Help for the Newbies

Here is a list of people (categorically speaking) who might find this blog interesting, helpful, or encouraging:

-Women suffering (or who have suffered) from HG.

-Families of HG or not who are possibly considering adoption as an alternative to growing their families.

-People who have adopted before.

-People who are currently in the adoption process.

-People interested in reading about a Christian family going through their own domestic adoption journey.

-People interested in hearing about the ups and downs of attachment parenting, full-time stay at home parents, or homeschooling.

-People interested in learning about the process of breastfeeding the biological child (a journey I’ve been through) OR adopted child (a journey I plan to enter into).

-People who simply want to support us as we go through this journey of raising our nearly 2 year old son and beginning the adoption process to grow our family.

My hope would be that you might find this blog interesting or encouraging even if you don’t fall into those categories. All are welcome.

Now, please let me explain the first steps we’ll go through in our adoption journey.

The first step in any adoption process is to complete a home study. A home study is not a piece of paper you fill out or a single interview you must go through.

A home study (HS from now on) is a process, much like adopting.An HS is a combination of personal biography, question and answer sessions, personal interviews with a social worker, and a home inspection. Basically our HS packet is the deciding factor that allows agencies to decide if we make quality parents and to then match us with the birth mother that has expressed wanting what we as a family stand for. It’s complicated and can be nerve wracking.

First, we pick an agency to complete our home study. In our case, this agency is different from the agency that will be handling our adoption. We decided this for financial reasons and because of the distance between us and the agency we’ve selected for our adoption.

We pay them, then we fill out more forms than we’ve ever filled out in our entire lives. These forms ask us who we are as people, our personal, social, and religious beliefs. Although each agency conducts their HS packets differently, most of them in Texas include a (roughly) 45 page personal biography to be filled out by each parent. We’re expected to fill them in on our own upbringings, our own childhood experiences, our traditions and memories, our extended family (and the individual relationships we have with them now), and -if we have children already- how we are as a family now. We also are expected to tell them about the support (or lack thereof) we have from our family and friends regarding our adoption plans.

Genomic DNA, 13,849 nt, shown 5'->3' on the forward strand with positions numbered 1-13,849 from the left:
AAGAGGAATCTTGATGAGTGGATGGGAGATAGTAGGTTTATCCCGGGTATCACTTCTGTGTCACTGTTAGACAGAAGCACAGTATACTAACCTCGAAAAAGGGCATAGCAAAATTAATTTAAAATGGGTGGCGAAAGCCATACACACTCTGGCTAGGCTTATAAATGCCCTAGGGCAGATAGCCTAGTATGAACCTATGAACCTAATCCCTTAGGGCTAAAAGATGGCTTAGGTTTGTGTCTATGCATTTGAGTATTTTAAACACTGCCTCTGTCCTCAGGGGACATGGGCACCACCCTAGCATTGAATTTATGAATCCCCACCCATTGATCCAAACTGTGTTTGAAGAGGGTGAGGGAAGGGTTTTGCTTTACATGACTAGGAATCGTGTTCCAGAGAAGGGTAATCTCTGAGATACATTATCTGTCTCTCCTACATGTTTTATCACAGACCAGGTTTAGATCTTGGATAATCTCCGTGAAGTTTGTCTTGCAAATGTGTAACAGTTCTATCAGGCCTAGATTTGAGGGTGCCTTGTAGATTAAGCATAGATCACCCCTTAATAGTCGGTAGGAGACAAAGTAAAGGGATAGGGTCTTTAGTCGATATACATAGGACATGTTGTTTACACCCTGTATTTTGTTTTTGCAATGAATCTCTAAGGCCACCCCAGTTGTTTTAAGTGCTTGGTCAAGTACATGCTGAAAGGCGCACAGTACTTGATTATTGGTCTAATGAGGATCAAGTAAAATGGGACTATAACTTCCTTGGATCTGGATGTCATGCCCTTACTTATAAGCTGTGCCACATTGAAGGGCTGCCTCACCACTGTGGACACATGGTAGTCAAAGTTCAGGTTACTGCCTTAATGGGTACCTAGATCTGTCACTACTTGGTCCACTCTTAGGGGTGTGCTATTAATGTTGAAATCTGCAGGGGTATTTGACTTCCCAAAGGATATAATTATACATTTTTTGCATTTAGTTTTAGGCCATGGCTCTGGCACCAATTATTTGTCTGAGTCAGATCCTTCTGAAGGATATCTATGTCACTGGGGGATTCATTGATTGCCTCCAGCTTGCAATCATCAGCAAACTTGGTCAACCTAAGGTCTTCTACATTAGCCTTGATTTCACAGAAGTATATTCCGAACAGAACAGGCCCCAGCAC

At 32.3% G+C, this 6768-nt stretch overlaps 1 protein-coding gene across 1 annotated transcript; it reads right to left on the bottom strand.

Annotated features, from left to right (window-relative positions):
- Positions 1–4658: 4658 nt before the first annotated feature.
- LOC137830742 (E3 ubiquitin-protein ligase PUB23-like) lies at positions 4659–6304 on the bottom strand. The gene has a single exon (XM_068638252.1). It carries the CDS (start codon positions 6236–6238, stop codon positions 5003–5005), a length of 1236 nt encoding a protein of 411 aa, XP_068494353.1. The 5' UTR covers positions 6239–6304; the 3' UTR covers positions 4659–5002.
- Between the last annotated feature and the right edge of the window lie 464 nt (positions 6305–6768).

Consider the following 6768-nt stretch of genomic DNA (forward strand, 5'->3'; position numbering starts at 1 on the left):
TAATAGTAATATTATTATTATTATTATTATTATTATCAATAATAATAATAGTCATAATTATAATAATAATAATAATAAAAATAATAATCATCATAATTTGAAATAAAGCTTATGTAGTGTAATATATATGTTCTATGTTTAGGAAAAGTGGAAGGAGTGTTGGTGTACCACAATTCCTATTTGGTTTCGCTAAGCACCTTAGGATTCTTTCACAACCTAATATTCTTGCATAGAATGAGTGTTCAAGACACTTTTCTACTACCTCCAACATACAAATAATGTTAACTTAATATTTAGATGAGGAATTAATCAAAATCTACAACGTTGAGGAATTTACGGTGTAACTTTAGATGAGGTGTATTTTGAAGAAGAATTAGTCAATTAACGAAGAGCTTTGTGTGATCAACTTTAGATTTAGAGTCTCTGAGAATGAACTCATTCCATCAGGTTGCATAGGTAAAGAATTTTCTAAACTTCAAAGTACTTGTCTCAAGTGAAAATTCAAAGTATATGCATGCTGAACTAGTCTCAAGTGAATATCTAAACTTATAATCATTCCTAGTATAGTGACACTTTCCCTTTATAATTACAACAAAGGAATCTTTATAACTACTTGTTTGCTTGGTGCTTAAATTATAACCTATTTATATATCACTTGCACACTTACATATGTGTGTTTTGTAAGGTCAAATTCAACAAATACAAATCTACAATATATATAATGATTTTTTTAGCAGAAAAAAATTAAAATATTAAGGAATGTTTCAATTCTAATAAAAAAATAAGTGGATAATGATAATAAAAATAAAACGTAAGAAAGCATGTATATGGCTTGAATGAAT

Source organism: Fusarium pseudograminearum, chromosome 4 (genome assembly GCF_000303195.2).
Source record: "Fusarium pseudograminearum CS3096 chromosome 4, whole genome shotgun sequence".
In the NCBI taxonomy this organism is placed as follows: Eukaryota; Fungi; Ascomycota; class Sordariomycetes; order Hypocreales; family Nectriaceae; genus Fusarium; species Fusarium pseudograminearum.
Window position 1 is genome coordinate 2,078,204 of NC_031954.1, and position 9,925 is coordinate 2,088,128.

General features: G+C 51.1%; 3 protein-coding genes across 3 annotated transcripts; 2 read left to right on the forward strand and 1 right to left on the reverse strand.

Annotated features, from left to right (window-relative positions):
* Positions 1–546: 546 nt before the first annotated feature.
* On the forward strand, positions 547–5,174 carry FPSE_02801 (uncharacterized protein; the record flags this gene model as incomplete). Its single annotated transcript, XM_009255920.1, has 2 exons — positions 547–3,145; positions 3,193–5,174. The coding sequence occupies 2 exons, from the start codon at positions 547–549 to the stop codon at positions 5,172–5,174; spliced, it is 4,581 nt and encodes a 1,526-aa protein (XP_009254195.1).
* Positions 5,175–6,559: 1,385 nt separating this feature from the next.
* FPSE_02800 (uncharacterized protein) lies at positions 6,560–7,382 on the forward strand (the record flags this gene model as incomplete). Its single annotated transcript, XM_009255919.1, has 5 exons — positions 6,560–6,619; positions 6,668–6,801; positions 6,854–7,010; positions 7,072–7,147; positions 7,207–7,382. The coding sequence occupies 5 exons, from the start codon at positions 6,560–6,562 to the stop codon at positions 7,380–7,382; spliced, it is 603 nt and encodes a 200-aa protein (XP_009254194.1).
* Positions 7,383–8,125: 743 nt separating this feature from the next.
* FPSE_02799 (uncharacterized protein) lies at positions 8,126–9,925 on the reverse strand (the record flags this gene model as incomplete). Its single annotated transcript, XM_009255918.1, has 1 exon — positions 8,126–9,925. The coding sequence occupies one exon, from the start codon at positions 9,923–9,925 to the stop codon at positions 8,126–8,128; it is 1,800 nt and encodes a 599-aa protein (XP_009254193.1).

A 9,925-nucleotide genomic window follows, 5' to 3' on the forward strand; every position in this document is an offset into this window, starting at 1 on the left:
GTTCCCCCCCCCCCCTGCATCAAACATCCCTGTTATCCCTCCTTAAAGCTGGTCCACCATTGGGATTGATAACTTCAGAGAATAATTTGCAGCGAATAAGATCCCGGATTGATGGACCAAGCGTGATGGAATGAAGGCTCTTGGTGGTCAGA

In this packet, we’ll discuss our stance on discipline, church, education, responsibilities, vacations, holidays, socialization, pets, etc. It’s extremely in depth. Extremely.

You want to walk that fine line between being completely truthful and still trying to sound like a great family. You can’t white wash everything that might be unappealing to certain agencies or certain birth mothers, but you also can’t be so candid that you come across as dysfunctional (unless you are, in which case perhaps you should seek counseling before pursuing an adoption).

I just keep reminding myself that not every birth mother who looks at our profile is going to like us, regardless of what I say. Some won’t like that we already have a biological child. Others won’t like that we have pets. Some will dislike where we live, or the fact that we plan to homeschool. There’s a world of possibilities and there will be many rejections. It just takes one “yes”, and that’s what we’re working towards.

After we fill out our giant packets of personal disclosure (something that at times makes me sad and discouraged since we didn’t have to fill out any such packet when we had Little), a social worker will come to our home. They aren’t going to do a white-glove test on our knick-knacks. They’ll come to interview us together and individually regarding the things we wrote in our packet. It’s just a more in-depth and personal look into our family and marriage. Some of these interviews are more formal, others are very casual and relaxed. It depends entirely on the social worker. Some agencies require 2 visits from a social worker before your HS is completely.

They also require all proof that we are who we say we are. Birth certificates for all three of us, social security cards, marriage and drivers licenses, renters insurance (in our case), and proof that our pets are up to date on all shots. The paper chase is really what takes the longest amount of time.

We will start our HS process after Little’s birthday. Which is in a month. Sometimes I’m excited to get the ball rolling, and other times I get very nervous thinking about it all. Today I’m incredibly excited. So we’ll stay in that. I can’t wait! (Please note, tomorrow will most likely change).

In my next entry, I’ll be writing to explain to everyone what Hyperemesis Gravidarum is, and what my experience with this illness was like. Just for those HG sisters out there, I’ll warn you in advance, the next entry will be quite trigger happy. I’ll discuss the issues surrounding HG related termination, death, and my personal illness in detail. So if those things are going to cause feelings of PTSD, pleaseĀ  avoid that entry. We’ll happily rejoin on the next one.

Thanks for joining us in this experience. I’m excited about where this blog can take us, and the support we’ll receive along the way.

Until next time,

Kat

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Filed under Adoption General, Homestudy

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